So, just to clear things up before people start assuming things. I'm not a JBP "fan". I haven't read his books. I do listen to a small fraction of his conversations. I've watched more than half of Leo's videos, and I think they are valuable. My criticism below is in good faith, and I'm trying to be constructive. So, with that out of the way...
I don't think Leo quite understands how JBP frames the world. I'll try to illustrate through one example. In the video, he says:
Jordan Peterson most certainly wouldn't say that value and meaning are relative, and you can choose whatever you want as your god because everything is basically the same. Because, you know, he isn't at the postmodern stage.
In his conversation with, I believe it was Bishop Barren, he explains what he means by God. Identity is layered, he says. So if you're asked "what are you doing right now?", you can answer "I'm moving my hand", or "I'm moving the pen by moving my hand", or "I'm leaving ink on the paper by moving the pen by moving my hand", or, skipping a few steps, you could say "I'm trying to slow down climate change by encouraging people to take action by educating them about climate change by completing a book by writing these sentences by writing these letters by leaving ink on the paper by moving the pen by moving my hand". These layers of justifications keep expanding in scope, always including the layer below as a part. At some point, he would argue, you will hit a point where you can't continue justifying. This is when you reach something like "good" or "happiness" or whatever. That is what he calls "God". He would also argue that this "God" thing is universal. (So people end up acting differently because their lines of justifications diverge due to differences in beliefs, I assume, not because they have a different "God" at the top.) And this "God" is objectively true, in the sense that it has the property that evolution of any social cooperative structure, human or otherwise, will naturally tend towards this point in the game-theoretical landscape. (So as far as I can tell here he makes a bold claim: that this attractor in game theory, fundamentally mathematical in nature, and the top-layer identity, fundamentally psychological, are two aspects of the same one thing.)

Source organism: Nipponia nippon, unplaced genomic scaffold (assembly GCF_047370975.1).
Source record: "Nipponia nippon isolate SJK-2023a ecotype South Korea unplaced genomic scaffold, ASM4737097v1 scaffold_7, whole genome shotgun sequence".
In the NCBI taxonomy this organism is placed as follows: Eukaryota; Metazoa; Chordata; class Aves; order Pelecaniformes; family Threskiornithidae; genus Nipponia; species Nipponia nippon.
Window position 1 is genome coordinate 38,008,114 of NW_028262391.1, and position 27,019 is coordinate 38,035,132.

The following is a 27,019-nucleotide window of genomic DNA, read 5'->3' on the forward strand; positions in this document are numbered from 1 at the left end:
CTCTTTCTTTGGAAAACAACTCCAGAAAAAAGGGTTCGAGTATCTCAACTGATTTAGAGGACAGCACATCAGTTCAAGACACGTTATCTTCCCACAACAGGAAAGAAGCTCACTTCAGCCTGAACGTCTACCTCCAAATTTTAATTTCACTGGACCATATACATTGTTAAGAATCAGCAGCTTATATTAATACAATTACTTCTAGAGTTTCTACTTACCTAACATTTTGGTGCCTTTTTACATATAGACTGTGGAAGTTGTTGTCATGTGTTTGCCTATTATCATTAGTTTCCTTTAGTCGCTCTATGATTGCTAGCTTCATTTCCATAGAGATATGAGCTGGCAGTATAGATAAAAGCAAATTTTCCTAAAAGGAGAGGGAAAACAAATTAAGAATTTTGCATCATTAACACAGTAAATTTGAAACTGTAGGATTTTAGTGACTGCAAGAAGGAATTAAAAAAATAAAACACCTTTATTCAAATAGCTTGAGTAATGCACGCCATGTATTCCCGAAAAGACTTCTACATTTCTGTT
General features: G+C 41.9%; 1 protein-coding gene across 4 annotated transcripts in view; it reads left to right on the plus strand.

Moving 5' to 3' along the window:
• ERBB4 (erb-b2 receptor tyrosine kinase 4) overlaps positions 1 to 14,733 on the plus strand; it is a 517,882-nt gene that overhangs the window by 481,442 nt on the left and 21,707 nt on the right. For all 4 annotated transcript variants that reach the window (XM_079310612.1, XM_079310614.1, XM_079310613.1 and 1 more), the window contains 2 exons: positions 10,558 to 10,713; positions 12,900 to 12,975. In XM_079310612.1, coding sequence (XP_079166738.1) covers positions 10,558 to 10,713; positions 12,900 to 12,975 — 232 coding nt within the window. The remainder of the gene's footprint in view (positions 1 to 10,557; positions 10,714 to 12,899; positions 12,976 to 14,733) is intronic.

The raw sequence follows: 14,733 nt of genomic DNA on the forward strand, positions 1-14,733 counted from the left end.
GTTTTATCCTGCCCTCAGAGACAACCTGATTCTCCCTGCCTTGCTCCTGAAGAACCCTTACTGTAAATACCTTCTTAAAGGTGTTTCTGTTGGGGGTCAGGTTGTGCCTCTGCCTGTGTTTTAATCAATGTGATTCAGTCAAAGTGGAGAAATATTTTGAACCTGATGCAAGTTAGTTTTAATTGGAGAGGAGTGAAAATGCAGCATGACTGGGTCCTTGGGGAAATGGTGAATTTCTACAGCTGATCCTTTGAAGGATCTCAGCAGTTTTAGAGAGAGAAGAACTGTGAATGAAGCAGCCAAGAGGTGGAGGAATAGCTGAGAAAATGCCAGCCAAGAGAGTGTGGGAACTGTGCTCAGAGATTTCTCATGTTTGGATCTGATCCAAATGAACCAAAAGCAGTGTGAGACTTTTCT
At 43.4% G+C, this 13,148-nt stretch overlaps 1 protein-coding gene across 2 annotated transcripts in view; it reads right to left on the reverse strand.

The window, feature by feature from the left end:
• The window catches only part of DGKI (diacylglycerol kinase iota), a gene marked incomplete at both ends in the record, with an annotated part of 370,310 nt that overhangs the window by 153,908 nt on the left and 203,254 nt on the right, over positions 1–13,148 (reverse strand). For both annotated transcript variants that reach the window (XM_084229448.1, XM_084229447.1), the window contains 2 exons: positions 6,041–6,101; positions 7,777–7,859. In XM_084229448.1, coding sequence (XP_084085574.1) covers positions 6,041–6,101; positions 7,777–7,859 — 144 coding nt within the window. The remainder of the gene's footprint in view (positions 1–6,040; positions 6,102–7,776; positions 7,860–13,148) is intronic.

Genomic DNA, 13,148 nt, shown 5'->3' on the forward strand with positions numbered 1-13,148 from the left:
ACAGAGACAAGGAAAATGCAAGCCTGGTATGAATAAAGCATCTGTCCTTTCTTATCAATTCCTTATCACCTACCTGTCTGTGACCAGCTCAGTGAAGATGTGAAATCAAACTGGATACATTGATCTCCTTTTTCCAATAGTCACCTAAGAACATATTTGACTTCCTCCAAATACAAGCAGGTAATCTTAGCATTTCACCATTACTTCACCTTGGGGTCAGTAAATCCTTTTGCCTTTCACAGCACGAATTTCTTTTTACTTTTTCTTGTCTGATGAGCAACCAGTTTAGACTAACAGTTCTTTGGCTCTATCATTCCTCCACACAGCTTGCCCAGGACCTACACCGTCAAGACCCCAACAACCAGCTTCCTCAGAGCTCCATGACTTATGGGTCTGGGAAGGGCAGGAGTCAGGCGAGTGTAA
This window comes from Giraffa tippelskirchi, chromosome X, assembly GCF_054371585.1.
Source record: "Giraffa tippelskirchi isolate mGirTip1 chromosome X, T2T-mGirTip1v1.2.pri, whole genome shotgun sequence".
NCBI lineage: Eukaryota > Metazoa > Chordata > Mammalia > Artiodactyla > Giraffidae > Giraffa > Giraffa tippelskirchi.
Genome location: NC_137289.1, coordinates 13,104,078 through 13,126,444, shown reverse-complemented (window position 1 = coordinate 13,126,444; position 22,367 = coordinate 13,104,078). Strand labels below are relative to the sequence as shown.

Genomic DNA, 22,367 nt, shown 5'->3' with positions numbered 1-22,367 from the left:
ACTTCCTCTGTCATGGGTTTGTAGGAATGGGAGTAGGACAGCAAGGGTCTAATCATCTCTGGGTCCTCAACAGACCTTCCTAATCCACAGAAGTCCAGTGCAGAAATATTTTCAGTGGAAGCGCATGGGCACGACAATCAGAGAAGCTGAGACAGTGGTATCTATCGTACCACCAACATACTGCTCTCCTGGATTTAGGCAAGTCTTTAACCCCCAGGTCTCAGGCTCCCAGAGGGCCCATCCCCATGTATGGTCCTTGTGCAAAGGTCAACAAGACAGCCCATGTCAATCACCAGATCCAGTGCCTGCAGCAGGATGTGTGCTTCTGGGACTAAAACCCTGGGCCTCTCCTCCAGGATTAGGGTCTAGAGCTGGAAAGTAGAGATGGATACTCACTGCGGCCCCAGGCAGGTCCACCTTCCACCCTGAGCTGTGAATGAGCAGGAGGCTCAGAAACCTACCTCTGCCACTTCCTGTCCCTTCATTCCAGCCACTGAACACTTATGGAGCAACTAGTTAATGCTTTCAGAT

Yeah, not exactly stage blue. But I think this is one if not the most important point he's trying to make: that there is value in the universe, in the objective sense. Leo's interpretation is the exact opposite: that value is whatever you assign value to.
As a side note, this isn't the only case of Leo making this very error. In one of the videos about holistic thinking, he claims that a holon can be anything you want. Which I think is wrong. "Men", in particular, an example given by him, is not a holon. Now, there are possible world-states where "men" is a holon. But in our world, as a very obvious example, there are men living in uncontacted tribes in the jungle. Virtually no aspect of "men" is regulated internally to "men". Yes, "men" are gravitationally attracted to each other and whatnot, but none of that is internal to "men".
I'm going to stop here for now, but these examples are no mere nitpicking. I'm using these examples to try to point to a more abstract, more general bias in Leo's thinking.